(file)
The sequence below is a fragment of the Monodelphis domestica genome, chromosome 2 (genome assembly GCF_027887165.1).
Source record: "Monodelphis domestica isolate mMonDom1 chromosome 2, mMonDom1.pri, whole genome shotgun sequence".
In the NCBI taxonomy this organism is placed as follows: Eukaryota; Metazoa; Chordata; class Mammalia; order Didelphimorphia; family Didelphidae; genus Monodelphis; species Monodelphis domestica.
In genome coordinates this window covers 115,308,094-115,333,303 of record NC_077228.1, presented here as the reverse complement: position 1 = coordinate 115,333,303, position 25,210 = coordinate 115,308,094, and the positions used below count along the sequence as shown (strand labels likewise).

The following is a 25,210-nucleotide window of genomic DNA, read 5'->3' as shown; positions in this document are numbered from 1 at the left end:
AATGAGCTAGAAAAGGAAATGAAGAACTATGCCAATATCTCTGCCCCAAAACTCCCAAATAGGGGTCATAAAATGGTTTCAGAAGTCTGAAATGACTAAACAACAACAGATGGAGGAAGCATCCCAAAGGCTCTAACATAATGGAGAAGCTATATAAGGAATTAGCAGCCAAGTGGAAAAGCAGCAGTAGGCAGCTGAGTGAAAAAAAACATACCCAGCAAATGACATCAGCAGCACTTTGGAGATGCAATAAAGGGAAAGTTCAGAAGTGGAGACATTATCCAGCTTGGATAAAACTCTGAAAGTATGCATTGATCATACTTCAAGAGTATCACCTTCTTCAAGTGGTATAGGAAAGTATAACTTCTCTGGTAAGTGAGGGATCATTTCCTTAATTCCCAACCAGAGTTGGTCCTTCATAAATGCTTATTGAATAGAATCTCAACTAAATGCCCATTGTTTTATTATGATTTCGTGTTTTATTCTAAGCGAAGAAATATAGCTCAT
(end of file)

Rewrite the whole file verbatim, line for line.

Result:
The sequence below is a fragment of the Monodelphis domestica genome, chromosome 2 (genome assembly GCF_027887165.1).
Source record: "Monodelphis domestica isolate mMonDom1 chromosome 2, mMonDom1.pri, whole genome shotgun sequence".
In the NCBI taxonomy this organism is placed as follows: Eukaryota; Metazoa; Chordata; class Mammalia; order Didelphimorphia; family Didelphidae; genus Monodelphis; species Monodelphis domestica.
In genome coordinates this window covers 115,308,094-115,333,303 of record NC_077228.1, presented here as the reverse complement: position 1 = coordinate 115,333,303, position 25,210 = coordinate 115,308,094, and the positions used below count along the sequence as shown (strand labels likewise).

The following is a 25,210-nucleotide window of genomic DNA, read 5'->3' as shown; positions in this document are numbered from 1 at the left end:
AATGAGCTAGAAAAGGAAATGAAGAACTATGCCAATATCTCTGCCCCAAAACTCCCAAATAGGGGTCATAAAATGGTTTCAGAAGTCTGAAATGACTAAACAACAACAGATGGAGGAAGCATCCCAAAGGCTCTAACATAATGGAGAAGCTATATAAGGAATTAGCAGCCAAGTGGAAAAGCAGCAGTAGGCAGCTGAGTGAAAAAAAACATACCCAGCAAATGACATCAGCAGCACTTTGGAGATGCAATAAAGGGAAAGTTCAGAAGTGGAGACATTATCCAGCTTGGATAAAACTCTGAAAGTATGCATTGATCATACTTCAAGAGTATCACCTTCTTCAAGTGGTATAGGAAAGTATAACTTCTCTGGTAAGTGAGGGATCATTTCCTTAATTCCCAACCAGAGTTGGTCCTTCATAAATGCTTATTGAATAGAATCTCAACTAAATGCCCATTGTTTTATTATGATTTCGTGTTTTATTCTAAGCGAAGAAATATAGCTCAT